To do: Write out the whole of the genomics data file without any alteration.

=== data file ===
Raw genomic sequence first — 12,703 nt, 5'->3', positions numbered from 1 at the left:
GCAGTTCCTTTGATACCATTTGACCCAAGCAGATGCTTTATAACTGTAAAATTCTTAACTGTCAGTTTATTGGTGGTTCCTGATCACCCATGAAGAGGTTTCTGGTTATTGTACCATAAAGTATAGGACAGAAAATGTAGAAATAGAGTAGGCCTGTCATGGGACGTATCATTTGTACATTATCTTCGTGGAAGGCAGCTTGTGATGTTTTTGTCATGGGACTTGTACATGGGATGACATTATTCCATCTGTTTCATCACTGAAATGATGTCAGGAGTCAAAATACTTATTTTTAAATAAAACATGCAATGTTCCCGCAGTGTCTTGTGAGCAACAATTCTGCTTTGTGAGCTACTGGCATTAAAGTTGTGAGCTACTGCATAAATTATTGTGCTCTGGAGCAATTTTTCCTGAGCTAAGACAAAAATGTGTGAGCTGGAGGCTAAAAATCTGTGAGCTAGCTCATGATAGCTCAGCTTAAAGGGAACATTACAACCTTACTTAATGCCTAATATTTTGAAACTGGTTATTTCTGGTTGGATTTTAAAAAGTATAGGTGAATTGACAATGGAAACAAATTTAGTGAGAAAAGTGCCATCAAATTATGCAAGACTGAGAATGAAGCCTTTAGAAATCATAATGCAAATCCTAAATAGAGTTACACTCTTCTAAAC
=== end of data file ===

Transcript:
Raw genomic sequence first — 12,703 nt, 5'->3', positions numbered from 1 at the left:
GCAGTTCCTTTGATACCATTTGACCCAAGCAGATGCTTTATAACTGTAAAATTCTTAACTGTCAGTTTATTGGTGGTTCCTGATCACCCATGAAGAGGTTTCTGGTTATTGTACCATAAAGTATAGGACAGAAAATGTAGAAATAGAGTAGGCCTGTCATGGGACGTATCATTTGTACATTATCTTCGTGGAAGGCAGCTTGTGATGTTTTTGTCATGGGACTTGTACATGGGATGACATTATTCCATCTGTTTCATCACTGAAATGATGTCAGGAGTCAAAATACTTATTTTTAAATAAAACATGCAATGTTCCCGCAGTGTCTTGTGAGCAACAATTCTGCTTTGTGAGCTACTGGCATTAAAGTTGTGAGCTACTGCATAAATTATTGTGCTCTGGAGCAATTTTTCCTGAGCTAAGACAAAAATGTGTGAGCTGGAGGCTAAAAATCTGTGAGCTAGCTCATGATAGCTCAGCTTAAAGGGAACATTACAACCTTACTTAATGCCTAATATTTTGAAACTGGTTATTTCTGGTTGGATTTTAAAAAGTATAGGTGAATTGACAATGGAAACAAATTTAGTGAGAAAAGTGCCATCAAATTATGCAAGACTGAGAATGAAGCCTTTAGAAATCATAATGCAAATCCTAAATAGAGTTACACTCTTCTAAAC